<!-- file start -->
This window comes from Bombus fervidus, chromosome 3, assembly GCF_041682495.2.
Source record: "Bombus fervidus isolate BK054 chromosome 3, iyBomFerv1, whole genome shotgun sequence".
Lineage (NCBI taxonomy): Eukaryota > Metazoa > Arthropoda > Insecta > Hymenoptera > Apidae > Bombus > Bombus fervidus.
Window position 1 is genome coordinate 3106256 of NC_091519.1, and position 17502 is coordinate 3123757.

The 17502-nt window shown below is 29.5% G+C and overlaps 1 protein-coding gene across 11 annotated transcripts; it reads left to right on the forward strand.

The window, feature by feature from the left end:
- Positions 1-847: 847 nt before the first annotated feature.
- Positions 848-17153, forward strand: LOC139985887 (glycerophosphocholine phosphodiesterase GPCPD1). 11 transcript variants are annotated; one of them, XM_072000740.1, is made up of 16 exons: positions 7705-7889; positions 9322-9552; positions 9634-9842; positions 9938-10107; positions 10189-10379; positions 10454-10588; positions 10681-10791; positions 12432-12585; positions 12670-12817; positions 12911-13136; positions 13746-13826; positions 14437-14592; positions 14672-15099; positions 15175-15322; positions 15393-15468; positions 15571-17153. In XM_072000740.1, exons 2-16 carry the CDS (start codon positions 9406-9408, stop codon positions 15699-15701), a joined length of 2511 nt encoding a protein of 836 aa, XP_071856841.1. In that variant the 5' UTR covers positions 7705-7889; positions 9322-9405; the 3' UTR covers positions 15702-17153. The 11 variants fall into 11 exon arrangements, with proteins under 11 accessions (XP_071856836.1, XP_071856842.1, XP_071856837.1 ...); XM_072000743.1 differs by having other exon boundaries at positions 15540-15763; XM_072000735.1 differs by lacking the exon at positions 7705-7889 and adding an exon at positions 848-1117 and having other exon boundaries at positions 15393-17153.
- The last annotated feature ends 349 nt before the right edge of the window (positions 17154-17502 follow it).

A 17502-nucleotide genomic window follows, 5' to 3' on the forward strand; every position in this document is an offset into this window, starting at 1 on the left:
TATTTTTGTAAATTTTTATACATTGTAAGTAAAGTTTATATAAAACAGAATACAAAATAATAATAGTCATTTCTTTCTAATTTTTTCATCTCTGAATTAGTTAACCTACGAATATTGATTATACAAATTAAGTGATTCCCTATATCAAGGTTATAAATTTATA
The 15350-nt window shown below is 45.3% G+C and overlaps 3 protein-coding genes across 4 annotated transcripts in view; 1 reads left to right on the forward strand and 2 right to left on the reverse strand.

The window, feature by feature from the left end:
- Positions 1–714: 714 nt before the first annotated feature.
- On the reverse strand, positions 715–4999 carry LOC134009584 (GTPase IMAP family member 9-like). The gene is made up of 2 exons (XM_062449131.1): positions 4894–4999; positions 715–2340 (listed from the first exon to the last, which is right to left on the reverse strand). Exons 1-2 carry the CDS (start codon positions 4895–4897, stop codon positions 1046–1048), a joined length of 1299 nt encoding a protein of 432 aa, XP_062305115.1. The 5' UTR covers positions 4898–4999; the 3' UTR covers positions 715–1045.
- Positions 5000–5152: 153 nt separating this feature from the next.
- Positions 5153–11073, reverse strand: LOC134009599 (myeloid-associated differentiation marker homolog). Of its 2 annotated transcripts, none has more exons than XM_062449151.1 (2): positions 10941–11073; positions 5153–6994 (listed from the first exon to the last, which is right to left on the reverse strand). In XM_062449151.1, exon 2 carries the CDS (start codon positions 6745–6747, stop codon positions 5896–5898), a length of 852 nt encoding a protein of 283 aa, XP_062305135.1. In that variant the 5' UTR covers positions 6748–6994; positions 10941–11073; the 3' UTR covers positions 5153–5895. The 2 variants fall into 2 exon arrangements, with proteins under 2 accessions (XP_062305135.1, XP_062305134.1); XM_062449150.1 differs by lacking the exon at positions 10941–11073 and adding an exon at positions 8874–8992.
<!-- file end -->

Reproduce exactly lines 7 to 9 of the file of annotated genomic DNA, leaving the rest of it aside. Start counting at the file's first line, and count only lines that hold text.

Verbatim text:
- Positions 1-847: 847 nt before the first annotated feature.
- Positions 848-17153, forward strand: LOC139985887 (glycerophosphocholine phosphodiesterase GPCPD1). 11 transcript variants are annotated; one of them, XM_072000740.1, is made up of 16 exons: positions 7705-7889; positions 9322-9552; positions 9634-9842; positions 9938-10107; positions 10189-10379; positions 10454-10588; positions 10681-10791; positions 12432-12585; positions 12670-12817; positions 12911-13136; positions 13746-13826; positions 14437-14592; positions 14672-15099; positions 15175-15322; positions 15393-15468; positions 15571-17153. In XM_072000740.1, exons 2-16 carry the CDS (start codon positions 9406-9408, stop codon positions 15699-15701), a joined length of 2511 nt encoding a protein of 836 aa, XP_071856841.1. In that variant the 5' UTR covers positions 7705-7889; positions 9322-9405; the 3' UTR covers positions 15702-17153. The 11 variants fall into 11 exon arrangements, with proteins under 11 accessions (XP_071856836.1, XP_071856842.1, XP_071856837.1 ...); XM_072000743.1 differs by having other exon boundaries at positions 15540-15763; XM_072000735.1 differs by lacking the exon at positions 7705-7889 and adding an exon at positions 848-1117 and having other exon boundaries at positions 15393-17153.
- The last annotated feature ends 349 nt before the right edge of the window (positions 17154-17502 follow it).